The Orchard Will Bloom: Four Arguments on the Poems of Donald Justice
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Schlegel, Christian B.
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CitationSchlegel, Christian B. 2020. The Orchard Will Bloom: Four Arguments on the Poems of Donald Justice. Doctoral dissertation, Harvard University, Graduate School of Arts & Sciences.
AbstractThe American poet Donald Justice (1925-2004) is read only in limited ways, and critics misapprehend his work and influence. This study attempts to remedy the situation. In the Introduction, I develop Garrison Keillor’s notion of a Good Poet, to show one (parochial and corrigible) means of making sense of Justice. I elaborate on his penchant for letting words rhyme with themselves: a superficially flatfooted strategy that yields important results for him—rendering ideas aspirationally self-evident, just so. In Chapter 1, I trace Justice’s “adaptiveness,” in which his poems repurpose other texts and create a dynamic relation of teacher-to-student, master-to-apprentice. The (im)possibilities of adaptation become the subjects of his indebted poems. In Chapter 2, I ask whether Justice’s indebtedness necessarily makes him a conservative poet, then challenge the readings that self-styled poet-conservatives perform on him. I counter with Justice’s proper conservatism, a Burkean strain he shares with Richard Wilbur and Jane Kenyon. In Chapter 3, I place Justice within the context of poetic bureaucracy, in which he worked for decades. I show that Justice puzzled through the relationship of lyrics to office culture and the “bullshit work” it demands. Like Justice, James Tate, Rita Dove, and Alice Notley reimagine bureaucratic life, in utopian, or incrementalist-reformist, or revolutionary terms. In Chapter 4, I turn from Justice to his wife, Jean Ross Justice, and her literary career. Ross Justice’s stories develop a problematic of career and care, by which writers achieve “outward” renown through capital conversions (symbolic to financial to social), while their caregivers toil to support these conversions. I show that Justice’s editorship of “obliviated” poets displaces the care he might otherwise have expended on a partner like Ross Justice. And I argue that Jean’s publishing timeline coincides with a new era for poetic careers—our own. Today, an other-directed, couple-based caring structure is overlain with self-care. The poet must treat herself well: to achieve more, to become better than good. Finally, in an Epilogue, I recapitulate the four themes of the dissertation, via a selection of notebook entries published late in Justice’s life.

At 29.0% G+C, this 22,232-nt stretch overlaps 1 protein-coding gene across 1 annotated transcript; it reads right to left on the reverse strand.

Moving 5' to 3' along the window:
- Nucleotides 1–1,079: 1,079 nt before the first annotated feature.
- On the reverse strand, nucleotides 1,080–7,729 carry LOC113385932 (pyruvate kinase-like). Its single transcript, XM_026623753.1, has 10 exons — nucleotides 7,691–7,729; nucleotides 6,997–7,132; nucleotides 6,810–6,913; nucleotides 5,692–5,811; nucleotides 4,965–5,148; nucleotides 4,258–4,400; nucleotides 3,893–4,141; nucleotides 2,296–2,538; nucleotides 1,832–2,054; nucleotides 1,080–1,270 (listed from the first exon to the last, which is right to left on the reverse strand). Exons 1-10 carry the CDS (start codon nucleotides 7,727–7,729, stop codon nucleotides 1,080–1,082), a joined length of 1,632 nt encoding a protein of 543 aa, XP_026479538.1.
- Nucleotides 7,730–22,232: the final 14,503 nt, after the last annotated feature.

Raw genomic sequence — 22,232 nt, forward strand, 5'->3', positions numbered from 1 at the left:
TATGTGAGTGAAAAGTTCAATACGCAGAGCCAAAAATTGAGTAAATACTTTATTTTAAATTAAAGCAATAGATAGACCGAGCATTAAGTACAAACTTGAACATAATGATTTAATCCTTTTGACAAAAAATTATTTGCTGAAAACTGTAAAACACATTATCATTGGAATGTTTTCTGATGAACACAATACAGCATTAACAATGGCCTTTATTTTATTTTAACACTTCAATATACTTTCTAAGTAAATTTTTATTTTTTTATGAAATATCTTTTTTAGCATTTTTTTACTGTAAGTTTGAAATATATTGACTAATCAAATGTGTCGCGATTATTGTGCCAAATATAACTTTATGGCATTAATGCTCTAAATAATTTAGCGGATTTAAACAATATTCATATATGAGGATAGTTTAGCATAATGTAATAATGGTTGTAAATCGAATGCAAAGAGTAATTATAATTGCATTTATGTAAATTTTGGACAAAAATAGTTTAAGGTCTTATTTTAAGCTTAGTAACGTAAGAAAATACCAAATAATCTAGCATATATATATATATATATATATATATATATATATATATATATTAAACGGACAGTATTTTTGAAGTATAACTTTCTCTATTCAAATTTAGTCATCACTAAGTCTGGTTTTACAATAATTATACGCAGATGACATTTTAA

Citable link to this pagehttps://nrs.harvard.edu/URN-3:HUL.INSTREPOS:37365721
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